Adventures of Don Quixote de la Mancha

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World Publishing House, 1875
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The adventures of Don Quixote de la Mancha

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Cervantes's masterpiece Don Quixote , Henry Fielding's favorite novel, was also much admired by Fielding's contemporary Smollett, who published a vigorous, highly readable translation in 1755 ... Read full review

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Page 170 - If, Sancho, thou observest these precepts, thy days will be long and thy fame eternal, thy recompense full, and thy felicity unspeakable. Thou shalt marry thy children to thy heart's content, and they and thy grandchildren shall want neither honors nor titles. Beloved by all men, thy days shall pass in peace and tranquillity ; and when the inevitable period comes, death shall steal on thee in a good and venerable old age, and thy grandchildren's children, with their tender and pious hands, shall...
Page 2 - His curiosity and extravagant fondness herein arrived at that pitch, that he sold many acres of arable land to purchase books of knight-errantry, and carried home all he could lay hands on of that kind ! C.
Page 184 - Now, because I have no witnesses of the loan, nor he of the pretended payment, I beseech your lordship to put him to his oath, and if he will swear he has paid me, I will freely forgive him before God and the world.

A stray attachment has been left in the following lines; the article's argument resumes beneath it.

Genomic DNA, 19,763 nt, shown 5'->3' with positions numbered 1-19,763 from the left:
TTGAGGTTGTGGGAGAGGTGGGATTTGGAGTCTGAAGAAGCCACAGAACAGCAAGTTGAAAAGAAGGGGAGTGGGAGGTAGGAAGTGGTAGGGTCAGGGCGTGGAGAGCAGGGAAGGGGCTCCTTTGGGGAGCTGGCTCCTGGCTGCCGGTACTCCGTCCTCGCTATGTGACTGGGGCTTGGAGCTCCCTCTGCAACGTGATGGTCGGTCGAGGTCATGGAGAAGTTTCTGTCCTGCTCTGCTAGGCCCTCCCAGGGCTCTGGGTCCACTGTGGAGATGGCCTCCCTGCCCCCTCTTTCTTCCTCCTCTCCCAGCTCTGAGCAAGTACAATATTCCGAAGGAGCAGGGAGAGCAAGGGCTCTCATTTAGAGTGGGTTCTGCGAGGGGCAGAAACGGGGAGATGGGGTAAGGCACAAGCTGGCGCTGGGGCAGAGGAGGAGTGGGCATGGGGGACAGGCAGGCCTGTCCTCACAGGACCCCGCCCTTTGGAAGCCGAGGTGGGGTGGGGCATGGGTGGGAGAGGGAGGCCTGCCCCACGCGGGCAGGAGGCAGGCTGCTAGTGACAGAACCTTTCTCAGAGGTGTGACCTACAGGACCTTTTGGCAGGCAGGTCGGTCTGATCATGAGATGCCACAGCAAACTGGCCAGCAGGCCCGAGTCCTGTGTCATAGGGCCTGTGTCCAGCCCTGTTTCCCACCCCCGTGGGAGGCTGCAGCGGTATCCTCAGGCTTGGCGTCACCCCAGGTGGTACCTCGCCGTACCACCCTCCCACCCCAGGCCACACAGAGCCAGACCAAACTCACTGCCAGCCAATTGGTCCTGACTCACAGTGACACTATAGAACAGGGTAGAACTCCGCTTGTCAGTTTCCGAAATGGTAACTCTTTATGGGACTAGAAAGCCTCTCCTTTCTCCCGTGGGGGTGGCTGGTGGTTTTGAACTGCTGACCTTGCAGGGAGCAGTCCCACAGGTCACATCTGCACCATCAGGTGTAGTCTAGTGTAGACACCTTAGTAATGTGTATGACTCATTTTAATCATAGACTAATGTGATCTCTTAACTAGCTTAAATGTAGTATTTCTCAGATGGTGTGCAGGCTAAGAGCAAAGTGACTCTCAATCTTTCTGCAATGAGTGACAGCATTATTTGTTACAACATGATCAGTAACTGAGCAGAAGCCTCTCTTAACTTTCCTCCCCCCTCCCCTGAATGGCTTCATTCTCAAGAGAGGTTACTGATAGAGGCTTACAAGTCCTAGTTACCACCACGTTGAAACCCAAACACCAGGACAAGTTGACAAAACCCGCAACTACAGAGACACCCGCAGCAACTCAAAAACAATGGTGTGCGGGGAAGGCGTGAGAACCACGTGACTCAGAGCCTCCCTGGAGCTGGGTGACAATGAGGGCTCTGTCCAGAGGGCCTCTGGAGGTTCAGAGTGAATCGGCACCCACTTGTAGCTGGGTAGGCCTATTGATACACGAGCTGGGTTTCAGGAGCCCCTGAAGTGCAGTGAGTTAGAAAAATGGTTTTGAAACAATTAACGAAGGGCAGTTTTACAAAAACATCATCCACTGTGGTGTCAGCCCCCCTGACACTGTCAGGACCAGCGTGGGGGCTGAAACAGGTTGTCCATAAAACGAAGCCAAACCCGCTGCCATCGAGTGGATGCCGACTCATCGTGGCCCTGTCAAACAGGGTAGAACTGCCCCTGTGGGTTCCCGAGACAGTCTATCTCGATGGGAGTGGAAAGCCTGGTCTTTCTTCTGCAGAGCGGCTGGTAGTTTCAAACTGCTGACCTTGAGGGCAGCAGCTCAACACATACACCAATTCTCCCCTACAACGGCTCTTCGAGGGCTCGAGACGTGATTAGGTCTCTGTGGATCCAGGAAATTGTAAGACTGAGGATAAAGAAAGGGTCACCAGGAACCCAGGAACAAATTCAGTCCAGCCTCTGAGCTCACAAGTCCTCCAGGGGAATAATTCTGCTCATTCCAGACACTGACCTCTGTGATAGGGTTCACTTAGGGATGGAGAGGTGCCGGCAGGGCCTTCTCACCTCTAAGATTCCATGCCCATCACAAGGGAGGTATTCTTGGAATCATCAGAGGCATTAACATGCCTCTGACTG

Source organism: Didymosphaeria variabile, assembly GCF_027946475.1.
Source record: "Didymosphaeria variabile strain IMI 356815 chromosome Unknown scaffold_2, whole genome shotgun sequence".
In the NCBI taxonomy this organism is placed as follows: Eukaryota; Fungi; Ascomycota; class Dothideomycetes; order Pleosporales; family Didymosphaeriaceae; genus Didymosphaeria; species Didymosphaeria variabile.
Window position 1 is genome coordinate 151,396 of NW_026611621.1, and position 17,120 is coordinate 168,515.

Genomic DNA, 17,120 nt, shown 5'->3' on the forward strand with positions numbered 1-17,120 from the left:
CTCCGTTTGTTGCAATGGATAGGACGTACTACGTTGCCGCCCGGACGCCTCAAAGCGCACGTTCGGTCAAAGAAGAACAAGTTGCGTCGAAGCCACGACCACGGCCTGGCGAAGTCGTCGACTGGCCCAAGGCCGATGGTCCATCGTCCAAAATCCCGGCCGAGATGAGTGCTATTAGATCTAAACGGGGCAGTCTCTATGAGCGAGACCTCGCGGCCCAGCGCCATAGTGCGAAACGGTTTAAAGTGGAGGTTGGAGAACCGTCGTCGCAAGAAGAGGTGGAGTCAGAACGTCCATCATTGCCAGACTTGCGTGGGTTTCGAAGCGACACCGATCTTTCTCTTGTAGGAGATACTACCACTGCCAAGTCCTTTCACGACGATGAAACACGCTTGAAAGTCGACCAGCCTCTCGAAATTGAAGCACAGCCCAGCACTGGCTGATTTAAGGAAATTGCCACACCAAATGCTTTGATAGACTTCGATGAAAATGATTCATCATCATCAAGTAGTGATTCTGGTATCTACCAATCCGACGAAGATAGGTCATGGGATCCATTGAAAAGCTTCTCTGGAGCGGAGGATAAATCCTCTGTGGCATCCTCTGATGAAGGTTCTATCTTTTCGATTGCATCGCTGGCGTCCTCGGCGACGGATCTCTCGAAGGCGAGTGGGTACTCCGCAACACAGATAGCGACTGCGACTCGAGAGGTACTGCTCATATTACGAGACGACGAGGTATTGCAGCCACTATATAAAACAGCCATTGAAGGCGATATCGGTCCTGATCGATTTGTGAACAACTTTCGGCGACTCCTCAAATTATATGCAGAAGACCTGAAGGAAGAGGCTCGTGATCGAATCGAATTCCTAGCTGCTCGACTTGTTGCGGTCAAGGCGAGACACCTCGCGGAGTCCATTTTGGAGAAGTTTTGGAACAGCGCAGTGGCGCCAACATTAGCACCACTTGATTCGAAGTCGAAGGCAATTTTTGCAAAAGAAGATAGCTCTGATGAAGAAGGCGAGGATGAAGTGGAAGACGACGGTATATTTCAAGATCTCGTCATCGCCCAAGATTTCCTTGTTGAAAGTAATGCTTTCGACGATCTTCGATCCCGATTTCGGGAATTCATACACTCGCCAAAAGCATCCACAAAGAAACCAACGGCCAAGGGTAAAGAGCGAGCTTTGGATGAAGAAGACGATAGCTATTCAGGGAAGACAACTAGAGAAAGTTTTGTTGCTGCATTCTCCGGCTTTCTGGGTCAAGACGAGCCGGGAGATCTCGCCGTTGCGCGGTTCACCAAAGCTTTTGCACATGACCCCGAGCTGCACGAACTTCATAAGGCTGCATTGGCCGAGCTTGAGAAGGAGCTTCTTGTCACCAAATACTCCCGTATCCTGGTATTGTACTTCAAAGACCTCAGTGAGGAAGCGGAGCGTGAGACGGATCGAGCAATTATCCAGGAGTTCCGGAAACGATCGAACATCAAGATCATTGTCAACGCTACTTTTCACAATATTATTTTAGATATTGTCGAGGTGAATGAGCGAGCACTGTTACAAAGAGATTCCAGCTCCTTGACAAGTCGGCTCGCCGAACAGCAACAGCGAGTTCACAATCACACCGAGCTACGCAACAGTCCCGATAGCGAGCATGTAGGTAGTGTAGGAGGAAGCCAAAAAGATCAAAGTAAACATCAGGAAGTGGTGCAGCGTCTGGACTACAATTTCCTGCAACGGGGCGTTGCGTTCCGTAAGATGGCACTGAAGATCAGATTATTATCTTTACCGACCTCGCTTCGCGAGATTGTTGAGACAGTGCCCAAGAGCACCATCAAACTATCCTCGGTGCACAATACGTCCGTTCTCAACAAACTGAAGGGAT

Page 311 - Dulcinea del Toboso is the most beautiful woman in the world, and I the most unfortunate knight on earth ; and it is not fit that my weakness should discredit this truth. Knight, push on your lance, and take away my life, since you have spoiled me of my honour.
Page 114 - Suppose them all carried over," said Don Quixote, "and do not be going and coming in this manner; or thou wilt not have finished carrying them over in a twelvemonth." "How many have passed already ?" said Sancho. "How the devil should I know?" answered Don Quixote. "See there now! did I not tell thee to keep an exact account 1 Before Heaven, there is an end of the story; I can go no farther.
Page 168 - The knowledge of thyself will preserve thee from vanity, and the fate of the frog that foolishly vied with the ox, will serve thee as a caution; the recollection, too, of having been formerly a swineherd in thine own country...

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